week 8 - recovering from PE and DVT

So, where to start. Not long after my last post, I ended up in hospital with a pulmonary embolism, caused by a DVT in my injured leg.
I’m feeling much better now - angry that this could happen but it just confirms my feelings about my particular NHS care.
Back to the fracture clinic tomorrow for my 3rd visit, with absolutely no idea what they have in mind for me, but I’m not holding my breath with anticipation of an improvement in the service.

12 Responses to “week 8 - recovering from PE and DVT”

  1. Good luck! Those nasty clots are much rarer among the non-op crowd than the post-op patients, but they’re always possible with a big trauma and massive healing. Some docs prescribe Heparin shots to avoid clotting, but that’s rare. Very few patients get these particular complications, but if you’re one of those few, that’s obviously little help.

    What is clear from the non-op evidence is that the results are essentially identical to post-op IF you go with a fast modern protocol. The results from old slow “conservative casting” are quite inferior, especially in much higher rerupture rates. So don’t let them lead you down the slow path!

  2. I’m sorry that you have had to deal with a clot. I didn’t even know it was possible without surgery (shows how much I know!) How long has it set you back? Are you weight bearing at this point? Hope that your appointment goes well tomorrow. Good luck!

  3. Hi Pam, Sorry to hear that you had a PE, it must have been a scary experience and feels so unfair after also having a ruptured achilles. I was also no op on the NHS and I was assessed fro my thrombosis risk, as in I was asked questions like was there any family history ofDVT or PE, have I had any clotting disorders, did I smoke, any significant varicose veins, age (50 not a risk apparently) and they assessed me as not at risk, so I did not get offered any blood thinning injections. It didn’t stop me being paranoid about getting a DVT though, but I was fortunate. Do you think you were assessed? Would it be worth finding out at your next appointment to set your mind at rest that nothing else could have been done? None of us can turn back the clock, but sometimes knowing that it was just bad luck can help to deal with it. best of luck Pam .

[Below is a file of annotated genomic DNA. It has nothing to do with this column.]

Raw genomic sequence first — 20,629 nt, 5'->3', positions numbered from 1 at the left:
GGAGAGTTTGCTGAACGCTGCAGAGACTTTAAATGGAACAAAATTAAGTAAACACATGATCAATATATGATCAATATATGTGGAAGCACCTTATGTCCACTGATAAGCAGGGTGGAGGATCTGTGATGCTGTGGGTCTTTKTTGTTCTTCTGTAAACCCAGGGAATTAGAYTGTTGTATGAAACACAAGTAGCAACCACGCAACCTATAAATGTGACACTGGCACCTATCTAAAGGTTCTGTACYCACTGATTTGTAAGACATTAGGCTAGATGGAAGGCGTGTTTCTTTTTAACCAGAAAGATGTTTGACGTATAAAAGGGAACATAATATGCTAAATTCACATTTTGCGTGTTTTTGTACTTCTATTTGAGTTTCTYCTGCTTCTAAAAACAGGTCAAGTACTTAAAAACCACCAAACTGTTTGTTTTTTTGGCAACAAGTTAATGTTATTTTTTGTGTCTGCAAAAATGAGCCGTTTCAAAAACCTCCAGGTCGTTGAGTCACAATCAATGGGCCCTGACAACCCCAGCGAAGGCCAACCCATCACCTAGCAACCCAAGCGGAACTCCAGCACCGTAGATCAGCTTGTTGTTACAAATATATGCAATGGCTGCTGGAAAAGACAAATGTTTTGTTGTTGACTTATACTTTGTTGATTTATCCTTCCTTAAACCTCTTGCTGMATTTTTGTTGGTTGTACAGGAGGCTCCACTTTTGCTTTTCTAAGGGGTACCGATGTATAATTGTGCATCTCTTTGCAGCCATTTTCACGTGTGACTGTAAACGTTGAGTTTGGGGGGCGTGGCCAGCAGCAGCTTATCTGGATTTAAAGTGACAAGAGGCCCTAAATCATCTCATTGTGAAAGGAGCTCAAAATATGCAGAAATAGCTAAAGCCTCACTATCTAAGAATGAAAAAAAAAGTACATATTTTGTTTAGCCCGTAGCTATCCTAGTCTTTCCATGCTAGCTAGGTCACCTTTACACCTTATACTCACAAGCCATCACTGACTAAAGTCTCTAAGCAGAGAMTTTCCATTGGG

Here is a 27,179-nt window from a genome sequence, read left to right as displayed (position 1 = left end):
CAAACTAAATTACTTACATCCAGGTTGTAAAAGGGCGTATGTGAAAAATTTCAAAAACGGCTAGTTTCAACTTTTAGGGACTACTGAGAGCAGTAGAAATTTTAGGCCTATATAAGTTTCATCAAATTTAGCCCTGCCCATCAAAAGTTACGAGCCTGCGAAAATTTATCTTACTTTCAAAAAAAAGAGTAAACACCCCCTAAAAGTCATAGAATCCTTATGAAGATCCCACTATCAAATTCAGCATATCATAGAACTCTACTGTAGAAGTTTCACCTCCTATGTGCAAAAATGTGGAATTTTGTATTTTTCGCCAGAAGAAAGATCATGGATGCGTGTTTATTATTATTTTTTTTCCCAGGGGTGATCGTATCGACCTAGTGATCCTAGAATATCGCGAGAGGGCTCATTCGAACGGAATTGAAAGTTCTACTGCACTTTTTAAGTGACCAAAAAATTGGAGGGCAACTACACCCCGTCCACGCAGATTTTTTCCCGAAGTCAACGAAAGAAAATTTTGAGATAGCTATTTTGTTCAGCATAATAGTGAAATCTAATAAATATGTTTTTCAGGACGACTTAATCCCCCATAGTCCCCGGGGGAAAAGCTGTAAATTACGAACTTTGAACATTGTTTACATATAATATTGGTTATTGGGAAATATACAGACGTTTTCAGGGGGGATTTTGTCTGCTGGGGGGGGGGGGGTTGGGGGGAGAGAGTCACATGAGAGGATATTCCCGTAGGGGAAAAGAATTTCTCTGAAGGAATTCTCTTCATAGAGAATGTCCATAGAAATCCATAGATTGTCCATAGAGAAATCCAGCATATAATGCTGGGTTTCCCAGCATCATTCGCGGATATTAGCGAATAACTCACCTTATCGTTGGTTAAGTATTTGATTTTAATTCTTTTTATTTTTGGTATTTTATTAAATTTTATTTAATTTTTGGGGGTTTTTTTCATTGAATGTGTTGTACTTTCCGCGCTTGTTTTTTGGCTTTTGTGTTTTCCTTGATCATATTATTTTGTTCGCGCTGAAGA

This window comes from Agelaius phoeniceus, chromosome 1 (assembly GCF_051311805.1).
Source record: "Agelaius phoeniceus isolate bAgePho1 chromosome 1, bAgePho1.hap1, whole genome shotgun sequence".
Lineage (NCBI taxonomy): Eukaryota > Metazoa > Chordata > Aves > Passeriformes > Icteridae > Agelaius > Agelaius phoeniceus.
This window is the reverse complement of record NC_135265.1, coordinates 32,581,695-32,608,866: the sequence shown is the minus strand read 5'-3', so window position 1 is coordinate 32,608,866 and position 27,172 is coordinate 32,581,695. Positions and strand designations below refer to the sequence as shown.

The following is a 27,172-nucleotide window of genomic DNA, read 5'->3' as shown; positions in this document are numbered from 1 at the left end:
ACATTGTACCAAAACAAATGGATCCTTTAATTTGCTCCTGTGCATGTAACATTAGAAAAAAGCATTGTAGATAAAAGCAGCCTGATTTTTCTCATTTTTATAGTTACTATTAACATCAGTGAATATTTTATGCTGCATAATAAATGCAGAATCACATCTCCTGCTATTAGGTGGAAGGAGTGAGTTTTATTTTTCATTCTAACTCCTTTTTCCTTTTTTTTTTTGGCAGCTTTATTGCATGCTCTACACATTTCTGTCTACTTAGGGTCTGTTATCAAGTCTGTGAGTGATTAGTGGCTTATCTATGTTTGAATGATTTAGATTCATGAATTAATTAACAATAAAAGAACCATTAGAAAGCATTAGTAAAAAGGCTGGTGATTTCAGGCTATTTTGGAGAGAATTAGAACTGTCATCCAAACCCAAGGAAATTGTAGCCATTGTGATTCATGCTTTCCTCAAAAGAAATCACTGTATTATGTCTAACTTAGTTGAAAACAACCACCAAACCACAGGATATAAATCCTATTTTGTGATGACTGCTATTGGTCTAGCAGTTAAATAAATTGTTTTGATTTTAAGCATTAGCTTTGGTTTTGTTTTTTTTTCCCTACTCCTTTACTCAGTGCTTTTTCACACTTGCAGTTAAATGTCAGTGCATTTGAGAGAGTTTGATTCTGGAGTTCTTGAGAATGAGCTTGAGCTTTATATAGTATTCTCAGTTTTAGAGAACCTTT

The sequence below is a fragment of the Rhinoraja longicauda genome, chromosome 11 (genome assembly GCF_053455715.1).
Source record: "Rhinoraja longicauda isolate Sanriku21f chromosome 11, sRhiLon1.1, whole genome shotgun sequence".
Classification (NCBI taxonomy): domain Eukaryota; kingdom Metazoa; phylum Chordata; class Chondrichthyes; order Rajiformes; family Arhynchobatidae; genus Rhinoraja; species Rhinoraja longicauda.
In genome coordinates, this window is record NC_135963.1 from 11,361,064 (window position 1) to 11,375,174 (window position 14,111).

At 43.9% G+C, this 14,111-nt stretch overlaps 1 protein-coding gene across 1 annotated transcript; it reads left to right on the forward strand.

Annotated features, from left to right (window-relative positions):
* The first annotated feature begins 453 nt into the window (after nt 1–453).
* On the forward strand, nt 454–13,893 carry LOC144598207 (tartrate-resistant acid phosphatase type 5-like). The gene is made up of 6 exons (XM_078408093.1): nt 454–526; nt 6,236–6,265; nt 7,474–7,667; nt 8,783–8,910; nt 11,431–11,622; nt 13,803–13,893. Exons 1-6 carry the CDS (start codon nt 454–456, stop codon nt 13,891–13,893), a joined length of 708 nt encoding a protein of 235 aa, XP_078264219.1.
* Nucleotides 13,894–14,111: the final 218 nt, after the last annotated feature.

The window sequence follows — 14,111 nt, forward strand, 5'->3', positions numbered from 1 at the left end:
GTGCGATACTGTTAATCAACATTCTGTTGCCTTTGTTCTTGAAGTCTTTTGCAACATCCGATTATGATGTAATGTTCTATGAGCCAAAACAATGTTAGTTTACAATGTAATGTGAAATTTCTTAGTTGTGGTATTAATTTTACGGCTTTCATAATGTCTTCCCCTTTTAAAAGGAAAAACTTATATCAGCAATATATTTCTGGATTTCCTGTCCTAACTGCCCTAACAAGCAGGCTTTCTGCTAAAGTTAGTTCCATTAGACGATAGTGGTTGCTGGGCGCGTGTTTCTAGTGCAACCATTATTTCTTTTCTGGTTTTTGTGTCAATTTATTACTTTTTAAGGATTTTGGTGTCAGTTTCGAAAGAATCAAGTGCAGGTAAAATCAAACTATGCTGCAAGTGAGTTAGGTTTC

4. Hi Micah et al,
    thanks for your kind words. It was very scarey and although I was aware a DVT was a risk (from my own research), I stupidly put my trust in professionals, thinking that if they didn’t think it (I) was a risk because there was no mention of it, then it must be ok, particularly as I was non-op, not overweight, don’t and never have smoked, not on any medication, etc. I considered all other possible options before I finally decided I was out of them and it was time to got to the hospital.

    I have had NO assessment other than the Thompson test for the ATR. I was left sitting with my leg hanging off a wheelchair for at least an hour before it was put in plaster, given a pair of crutches, told no weight bearing, and shown the door. No questions about my life style, varicose veins (I have none that I know of) or family history. No warning or advice on what to look out for. Perhaps a low dose aspirin daily and a leaflet describing the symptoms to watch for would have been a good idea.

    As far as the doctors in the cardiac unit were concerned, it was totally caused by the fact I wasn’t moving that part of my leg. But, in my experience, you won’t get anyone admitting anything might have been preventable, in the NHS, if they ‘forgot’ to do something. The best way to tell, is how well you are treated after the fact. The consultant I saw today - the first time I’ve ever seen one for this injury, was very helpful - who knows, maybe he’s like that all the time.
    While I was in the cardiac unit, I asked 2 different doctors for someone to visit from the orthopedic dept, to examine my leg and see if I could start physio. The 2nd doctor told me he’d ask, but it was unlikely to happen! He was right - this is the same hospital btw.